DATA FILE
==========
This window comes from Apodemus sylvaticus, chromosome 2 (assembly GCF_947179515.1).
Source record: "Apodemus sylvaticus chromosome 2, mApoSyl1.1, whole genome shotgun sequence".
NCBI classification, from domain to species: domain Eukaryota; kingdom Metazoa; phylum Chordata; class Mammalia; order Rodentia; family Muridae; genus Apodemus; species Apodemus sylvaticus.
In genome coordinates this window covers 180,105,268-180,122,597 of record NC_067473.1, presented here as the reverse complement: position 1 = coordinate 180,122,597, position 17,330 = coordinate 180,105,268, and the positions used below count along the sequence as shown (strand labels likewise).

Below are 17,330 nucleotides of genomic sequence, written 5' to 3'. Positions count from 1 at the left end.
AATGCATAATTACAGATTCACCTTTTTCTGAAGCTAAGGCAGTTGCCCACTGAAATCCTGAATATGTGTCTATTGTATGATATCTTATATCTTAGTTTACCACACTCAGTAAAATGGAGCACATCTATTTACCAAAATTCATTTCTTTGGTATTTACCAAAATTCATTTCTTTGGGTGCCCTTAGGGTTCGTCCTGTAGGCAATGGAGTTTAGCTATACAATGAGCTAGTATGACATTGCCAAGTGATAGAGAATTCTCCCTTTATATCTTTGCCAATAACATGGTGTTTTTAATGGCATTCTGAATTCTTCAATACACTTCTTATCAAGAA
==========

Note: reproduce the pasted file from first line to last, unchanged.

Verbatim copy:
This window comes from Apodemus sylvaticus, chromosome 2 (assembly GCF_947179515.1).
Source record: "Apodemus sylvaticus chromosome 2, mApoSyl1.1, whole genome shotgun sequence".
NCBI classification, from domain to species: domain Eukaryota; kingdom Metazoa; phylum Chordata; class Mammalia; order Rodentia; family Muridae; genus Apodemus; species Apodemus sylvaticus.
In genome coordinates this window covers 180,105,268-180,122,597 of record NC_067473.1, presented here as the reverse complement: position 1 = coordinate 180,122,597, position 17,330 = coordinate 180,105,268, and the positions used below count along the sequence as shown (strand labels likewise).

Below are 17,330 nucleotides of genomic sequence, written 5' to 3'. Positions count from 1 at the left end.
AATGCATAATTACAGATTCACCTTTTTCTGAAGCTAAGGCAGTTGCCCACTGAAATCCTGAATATGTGTCTATTGTATGATATCTTATATCTTAGTTTACCACACTCAGTAAAATGGAGCACATCTATTTACCAAAATTCATTTCTTTGGTATTTACCAAAATTCATTTCTTTGGGTGCCCTTAGGGTTCGTCCTGTAGGCAATGGAGTTTAGCTATACAATGAGCTAGTATGACATTGCCAAGTGATAGAGAATTCTCCCTTTATATCTTTGCCAATAACATGGTGTTTTTAATGGCATTCTGAATTCTTCAATACACTTCTTATCAAGAA